A Treatise On The Musician’s Approach To The Piano

A Treatise On The Musician’s Approach To The Piano

– by Theo Engela, circa 1964

            The piano is essentially a soundbox with strings, hammers and keys. If you depress a key, a hammer will strike a string – three if a tricord – which will vibrate at a certain pitch and the soundboard will vibrate in sympathy giving you a ‘sound’. One note in itself, no matter how often repeated, is not music; it can only be sound, noise or irritation. When two of more notes of varying pitch are played separately they become what we know as ‘music’. Notes with the same harmonic relationships played simultaneously are ‘harmony’. Unlike the flute, the clarinet or the trumpet, the piano, apart from being a solo instrument, is also a symphonic instrument, i.e. when you play the piano you play with a full orchestra. Most symphanies have been scored for the piano. Whoever gave the name pianoforte (soft-loud) to the instrument surely knew what he was doing for not only can you play piano and forte, but you can also play legato and staccato; you can play (as in many Brahms works) brashly and savagely – and you can play dolce. You can achieve every nuance and musical shade and you can weave your soul and character into your playing. Small wonder that Chopin made the orchestra the servant of the piano in his two concerti and Liszt chose the piano above all instruments to interpret his passion for Hungarian Rhapsodies.

            There are a few jarring misconceptions in general use about the piano. People talk of soft and loud pedals. In a sense ‘soft’ pedal is correct, but I prefer ‘damper’ pedal because, when depressed, the striking distance between hammer and string is about half the normal distance, ‘damping’ the volume. ‘Loud’ pedal is completely a misnomer, for it does not increase the volume at all. It merely draws the dampers away from the strings, allowing the strings to vibrate freely after the depressed keys are released. The correct term then would be ‘sustaining’ pedal as it sustains the vibrations. People also say that they play on the ‘notes’ of a piano. They don’t. They play on the ‘keys’ and the resultant sounds are the notes.

            The ‘feel’ of a piano is important. It is either shallow, deep, stiff, loose, uneven, smooth or regular. Even if it is smooth and regular it may not give you ‘that feeling’ – the inner knowledge that this is your piano. Compare the ‘feel’ of a Grotrian Steinweg, a Danemann and an Ibach and you’ll know what I mean. The ‘feel’ of course does not end just with the key you depress; it goes beyond that, all the way through the delicate mechanism of the action to the vibrating string and the sympathetically vibrating soundbox of which the soundboard is the great resonator. That ‘feel’ goes up your arm to your brain and mingles with the sensation that came via the ears. If they blend well you are satisfied. It is a cycle that starts in the brain and ends in the brain. If they do not, you want to try another piano.

            I put pianos into three categories: Brahms pianos, Chopin pianos and versatile pianos. A Brahms piano has the rugged masculinity of touch and tone so typical of Brahms the man and his musical moods. The Chopin piano has a lightness, a gentleness of touch and tone that makes one want to play a nocturne on it. The versatile piano is self-explanatory; on it you can reach every degree and pitch of musical emotion from Bach to de Bussey. The Grotrian Steinweg has by far the greatest degree of versatility I have ever encountered. Its depth of tone, resonance and clarity are truly amazing.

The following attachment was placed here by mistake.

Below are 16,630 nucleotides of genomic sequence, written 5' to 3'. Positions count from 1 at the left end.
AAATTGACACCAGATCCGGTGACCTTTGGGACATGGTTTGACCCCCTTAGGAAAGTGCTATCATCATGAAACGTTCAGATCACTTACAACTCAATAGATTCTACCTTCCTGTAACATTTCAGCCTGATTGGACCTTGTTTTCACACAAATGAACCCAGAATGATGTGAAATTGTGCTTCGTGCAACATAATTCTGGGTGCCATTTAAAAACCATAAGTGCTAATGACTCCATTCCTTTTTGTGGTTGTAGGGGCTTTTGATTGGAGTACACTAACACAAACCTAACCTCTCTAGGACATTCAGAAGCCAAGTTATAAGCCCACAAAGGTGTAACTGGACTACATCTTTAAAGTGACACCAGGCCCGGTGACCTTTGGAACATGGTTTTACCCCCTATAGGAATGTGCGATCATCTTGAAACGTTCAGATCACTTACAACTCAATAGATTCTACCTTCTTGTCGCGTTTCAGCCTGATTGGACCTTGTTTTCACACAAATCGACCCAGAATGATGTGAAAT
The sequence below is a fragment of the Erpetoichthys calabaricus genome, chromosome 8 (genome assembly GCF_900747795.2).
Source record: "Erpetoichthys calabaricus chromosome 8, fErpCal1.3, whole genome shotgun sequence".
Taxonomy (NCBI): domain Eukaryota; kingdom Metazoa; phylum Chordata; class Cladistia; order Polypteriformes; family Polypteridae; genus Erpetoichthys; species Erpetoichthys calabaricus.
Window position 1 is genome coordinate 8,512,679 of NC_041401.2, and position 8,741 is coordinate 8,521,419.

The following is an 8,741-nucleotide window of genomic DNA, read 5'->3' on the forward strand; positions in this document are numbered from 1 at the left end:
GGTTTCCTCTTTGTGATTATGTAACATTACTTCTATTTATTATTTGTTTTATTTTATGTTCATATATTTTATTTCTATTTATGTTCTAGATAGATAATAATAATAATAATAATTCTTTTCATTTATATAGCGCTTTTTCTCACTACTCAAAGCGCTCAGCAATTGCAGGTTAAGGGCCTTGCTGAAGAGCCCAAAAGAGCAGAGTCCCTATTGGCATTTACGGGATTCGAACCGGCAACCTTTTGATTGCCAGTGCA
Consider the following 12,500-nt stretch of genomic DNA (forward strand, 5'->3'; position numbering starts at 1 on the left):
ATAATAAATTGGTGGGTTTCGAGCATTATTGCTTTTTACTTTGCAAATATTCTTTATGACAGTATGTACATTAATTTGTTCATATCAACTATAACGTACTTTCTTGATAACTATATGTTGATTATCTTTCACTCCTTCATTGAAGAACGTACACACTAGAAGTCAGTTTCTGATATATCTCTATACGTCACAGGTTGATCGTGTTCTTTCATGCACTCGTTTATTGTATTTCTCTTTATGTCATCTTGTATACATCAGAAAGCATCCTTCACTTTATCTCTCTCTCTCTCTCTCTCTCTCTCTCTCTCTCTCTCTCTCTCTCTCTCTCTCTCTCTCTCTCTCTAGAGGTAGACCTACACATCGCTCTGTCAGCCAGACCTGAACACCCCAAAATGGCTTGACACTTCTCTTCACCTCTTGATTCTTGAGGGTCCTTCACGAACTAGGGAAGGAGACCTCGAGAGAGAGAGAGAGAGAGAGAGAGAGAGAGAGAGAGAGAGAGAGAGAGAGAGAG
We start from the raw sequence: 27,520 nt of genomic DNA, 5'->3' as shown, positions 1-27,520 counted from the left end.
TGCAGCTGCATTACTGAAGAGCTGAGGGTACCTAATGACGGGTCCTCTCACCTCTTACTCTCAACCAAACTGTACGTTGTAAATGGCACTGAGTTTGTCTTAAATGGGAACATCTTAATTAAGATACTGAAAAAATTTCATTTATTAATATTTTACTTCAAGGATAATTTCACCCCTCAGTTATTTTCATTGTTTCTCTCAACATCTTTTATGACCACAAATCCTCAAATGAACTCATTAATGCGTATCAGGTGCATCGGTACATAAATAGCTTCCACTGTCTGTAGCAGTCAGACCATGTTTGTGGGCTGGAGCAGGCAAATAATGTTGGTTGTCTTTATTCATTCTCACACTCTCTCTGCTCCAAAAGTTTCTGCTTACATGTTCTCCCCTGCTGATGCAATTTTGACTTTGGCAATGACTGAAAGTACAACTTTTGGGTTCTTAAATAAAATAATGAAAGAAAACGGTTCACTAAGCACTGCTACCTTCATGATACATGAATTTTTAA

Then there is the matter of touch. Your touch can be soft, firm, harsh, light or ‘polite’. (The latter is afraid to apply a positive touch.) There are varying shades and degrees of touch. There have been many arguments and counter-arguments regarding touch; about the player’s ability to alter the tonal quality of a note by the method used in depressing the key. Some maintain that the same note played by two different players with exactly the same velocity in pressure will result in exactly the same tone. I do not agree. The action controlling the hammer is a far more intricate and delicate mechanism than most of us realize. And more so the expression of the human hand. It is often the vehicle for expression for the soul. How often aren’t our hands capable of expressing what our mouths are incapable of putting into words by means of a simple gesture? And don’t we often judge a character by a handshake? What you cannot read in  face sometimes you can see in the hands, those most expressive parts of the human anatomy. Your heart and your soul are in the finger that strikes the key. Your emotions are mirrored in tone-color. It does alter the tone and you listen to a color of your own creation!

            Of course this cannot be proved, but I am speaking on the authority my own practical experience has given me. I don’t think science could prove it either as it is an ethereal quality rather than an earthly quality.

            If I sound presumptuous or far-fetched then I am indeed sorry, but I write this with firm conviction. I have on occasion sat practicing for over half an hour to get the right tone from only one note!

            Assuming that I am correct in my theory, then it is only reasonable that the tone-control lies not inside the piano, but inside you, the musician.

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